Two weekends ago, I spent a good part of my Saturday evening composing a new hymn tune at the request of my pastor. I had mentioned to him that if he came across a hymn that he felt needed a more appropriate tune, I would be happy to help, as I have been wanting to do more hymn tune composing. He wanted us to sing Psalm 130 on Sunday but only had a version set to the tune MARTYRDOM, which while a nice tune, did not adequately match the deep lamenting of the Psalm. So I set about composing a new tune for Martin Luther’s paraphrase of the Psalm. Our hymnal did have Luther’s paraphrase set to the tune AUS TIEFER NOT, a tune attributed to Luther himself, but the version of the tune in our hymnal was too metrically irregular to facilitate good singing. A version of the tune with some rhythmic modifications compared to our hymnal is available here. Incidentally, Bach composed two wonderful works based on the tune: a 6-voice chorale prelude and a cantata (more info here). I knew Bach’s chorale setting of the tune, found at the end of the cantata, but did not put 2 and 2 together until after composing my own version.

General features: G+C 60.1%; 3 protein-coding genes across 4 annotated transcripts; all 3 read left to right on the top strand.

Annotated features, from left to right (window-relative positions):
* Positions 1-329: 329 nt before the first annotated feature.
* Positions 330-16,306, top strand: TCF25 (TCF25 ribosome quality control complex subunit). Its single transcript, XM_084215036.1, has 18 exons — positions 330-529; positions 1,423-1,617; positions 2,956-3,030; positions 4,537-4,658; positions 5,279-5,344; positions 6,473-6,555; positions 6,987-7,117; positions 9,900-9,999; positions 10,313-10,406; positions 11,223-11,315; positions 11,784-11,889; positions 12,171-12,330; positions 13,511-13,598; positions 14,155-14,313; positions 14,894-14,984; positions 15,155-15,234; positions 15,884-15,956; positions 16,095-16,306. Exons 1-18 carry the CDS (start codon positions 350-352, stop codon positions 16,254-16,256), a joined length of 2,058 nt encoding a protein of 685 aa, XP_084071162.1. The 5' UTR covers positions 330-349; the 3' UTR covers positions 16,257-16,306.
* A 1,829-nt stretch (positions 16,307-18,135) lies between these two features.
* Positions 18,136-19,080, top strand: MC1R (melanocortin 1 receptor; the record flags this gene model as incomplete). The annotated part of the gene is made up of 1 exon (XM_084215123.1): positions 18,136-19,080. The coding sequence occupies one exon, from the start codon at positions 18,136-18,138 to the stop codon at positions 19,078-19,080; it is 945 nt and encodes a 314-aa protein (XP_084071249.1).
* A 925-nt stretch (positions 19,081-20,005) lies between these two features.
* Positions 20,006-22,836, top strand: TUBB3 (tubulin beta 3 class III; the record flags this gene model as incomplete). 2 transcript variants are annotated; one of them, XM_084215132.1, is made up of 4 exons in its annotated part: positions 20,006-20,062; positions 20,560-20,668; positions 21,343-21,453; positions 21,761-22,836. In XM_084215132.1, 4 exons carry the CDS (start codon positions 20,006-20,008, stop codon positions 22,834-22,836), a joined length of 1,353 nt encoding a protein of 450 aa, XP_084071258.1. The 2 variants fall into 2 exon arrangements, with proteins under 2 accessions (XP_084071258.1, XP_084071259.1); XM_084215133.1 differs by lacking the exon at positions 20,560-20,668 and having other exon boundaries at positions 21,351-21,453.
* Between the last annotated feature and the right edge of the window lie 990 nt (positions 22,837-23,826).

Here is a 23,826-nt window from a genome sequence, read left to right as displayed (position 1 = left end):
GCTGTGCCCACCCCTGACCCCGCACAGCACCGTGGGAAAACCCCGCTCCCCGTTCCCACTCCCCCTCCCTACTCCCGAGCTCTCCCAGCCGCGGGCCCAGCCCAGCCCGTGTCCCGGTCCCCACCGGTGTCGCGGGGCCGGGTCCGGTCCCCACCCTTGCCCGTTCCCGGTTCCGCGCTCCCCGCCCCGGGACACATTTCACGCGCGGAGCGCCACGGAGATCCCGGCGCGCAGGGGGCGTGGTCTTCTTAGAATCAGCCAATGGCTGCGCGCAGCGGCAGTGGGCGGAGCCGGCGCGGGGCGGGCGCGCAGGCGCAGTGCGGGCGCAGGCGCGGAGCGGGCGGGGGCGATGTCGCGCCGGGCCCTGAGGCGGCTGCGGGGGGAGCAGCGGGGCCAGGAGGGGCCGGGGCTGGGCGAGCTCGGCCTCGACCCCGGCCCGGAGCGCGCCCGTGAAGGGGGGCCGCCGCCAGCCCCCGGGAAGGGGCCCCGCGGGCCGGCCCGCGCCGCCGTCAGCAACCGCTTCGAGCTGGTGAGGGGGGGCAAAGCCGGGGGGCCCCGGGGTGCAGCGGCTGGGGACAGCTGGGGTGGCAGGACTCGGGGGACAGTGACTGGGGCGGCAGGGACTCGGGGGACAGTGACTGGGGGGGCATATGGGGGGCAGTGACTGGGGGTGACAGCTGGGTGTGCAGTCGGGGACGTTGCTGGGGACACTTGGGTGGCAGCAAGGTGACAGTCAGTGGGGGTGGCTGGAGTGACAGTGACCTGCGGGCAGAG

At any rate, having my color-coded analysis fresh in mind from a recently written blog post, I found myself thinking of ways of applying the color code during the composing of the hymn. I literally began thinking in color. The more I thought about it, the more I began to realize that if the color code is useful at all, hymn tune composition may be one area that it is most useful. The hymn tune writer is concerned with matching the expressive subtleties of the text in a chordal setting, and it is the expressive musical qualities that the color code was devised to highlight (rather than other musical features such as large-scale form).
The simple setting I composed ended up being very Bachian. This was both perfectly fine with me as long as it was appropriate for facilitating good congregational singing of the Psalm and perfectly understandable given the extent to which I’ve been immersed in Bach’s chorales. In fact, the final phrase bears a striking resemblance to that of Bach’s well-known Jesu meine Freude chorale (“Jesu, Priceless Treasure”), both having identical bass lines. Other Bachian features include the number of voice-exchanges, the cadential formulas, and the soprano-tenor imitation in the final phrase.